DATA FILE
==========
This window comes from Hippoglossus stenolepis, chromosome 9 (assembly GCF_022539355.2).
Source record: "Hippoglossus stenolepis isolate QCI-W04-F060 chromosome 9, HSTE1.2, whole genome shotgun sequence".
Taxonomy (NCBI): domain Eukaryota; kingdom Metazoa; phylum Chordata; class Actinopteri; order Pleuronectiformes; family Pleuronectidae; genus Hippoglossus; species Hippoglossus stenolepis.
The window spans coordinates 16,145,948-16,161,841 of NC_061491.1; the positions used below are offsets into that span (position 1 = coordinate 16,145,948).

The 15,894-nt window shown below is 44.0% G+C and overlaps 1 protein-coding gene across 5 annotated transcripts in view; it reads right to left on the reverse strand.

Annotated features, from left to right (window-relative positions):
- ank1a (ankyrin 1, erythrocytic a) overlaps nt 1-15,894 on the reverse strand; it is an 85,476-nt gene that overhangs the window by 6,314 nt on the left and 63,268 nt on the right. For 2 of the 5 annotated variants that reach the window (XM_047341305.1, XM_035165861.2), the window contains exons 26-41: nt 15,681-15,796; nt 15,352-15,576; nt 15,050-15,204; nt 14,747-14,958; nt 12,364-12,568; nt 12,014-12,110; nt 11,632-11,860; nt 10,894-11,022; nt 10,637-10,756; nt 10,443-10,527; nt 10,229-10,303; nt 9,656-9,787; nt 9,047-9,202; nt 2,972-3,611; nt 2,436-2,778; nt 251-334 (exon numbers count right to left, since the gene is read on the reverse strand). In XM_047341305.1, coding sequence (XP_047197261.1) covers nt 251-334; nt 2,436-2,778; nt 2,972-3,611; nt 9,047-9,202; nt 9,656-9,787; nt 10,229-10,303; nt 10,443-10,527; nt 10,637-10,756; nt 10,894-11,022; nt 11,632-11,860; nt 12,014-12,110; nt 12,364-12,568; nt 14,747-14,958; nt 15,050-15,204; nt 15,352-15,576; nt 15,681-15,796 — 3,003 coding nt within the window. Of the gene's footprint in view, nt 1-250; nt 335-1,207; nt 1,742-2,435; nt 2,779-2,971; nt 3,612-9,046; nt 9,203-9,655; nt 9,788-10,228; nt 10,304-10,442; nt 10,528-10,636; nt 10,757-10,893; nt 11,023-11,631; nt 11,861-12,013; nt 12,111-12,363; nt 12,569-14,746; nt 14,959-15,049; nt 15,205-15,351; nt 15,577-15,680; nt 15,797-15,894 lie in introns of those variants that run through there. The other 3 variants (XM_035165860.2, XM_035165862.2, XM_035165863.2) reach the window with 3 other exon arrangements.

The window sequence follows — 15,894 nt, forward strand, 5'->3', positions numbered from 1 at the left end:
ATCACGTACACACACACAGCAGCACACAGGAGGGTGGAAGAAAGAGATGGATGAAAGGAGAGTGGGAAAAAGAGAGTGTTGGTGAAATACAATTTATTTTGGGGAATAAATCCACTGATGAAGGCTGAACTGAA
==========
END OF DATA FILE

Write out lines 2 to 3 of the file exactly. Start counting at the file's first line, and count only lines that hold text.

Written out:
Source record: "Hippoglossus stenolepis isolate QCI-W04-F060 chromosome 9, HSTE1.2, whole genome shotgun sequence".
Taxonomy (NCBI): domain Eukaryota; kingdom Metazoa; phylum Chordata; class Actinopteri; order Pleuronectiformes; family Pleuronectidae; genus Hippoglossus; species Hippoglossus stenolepis.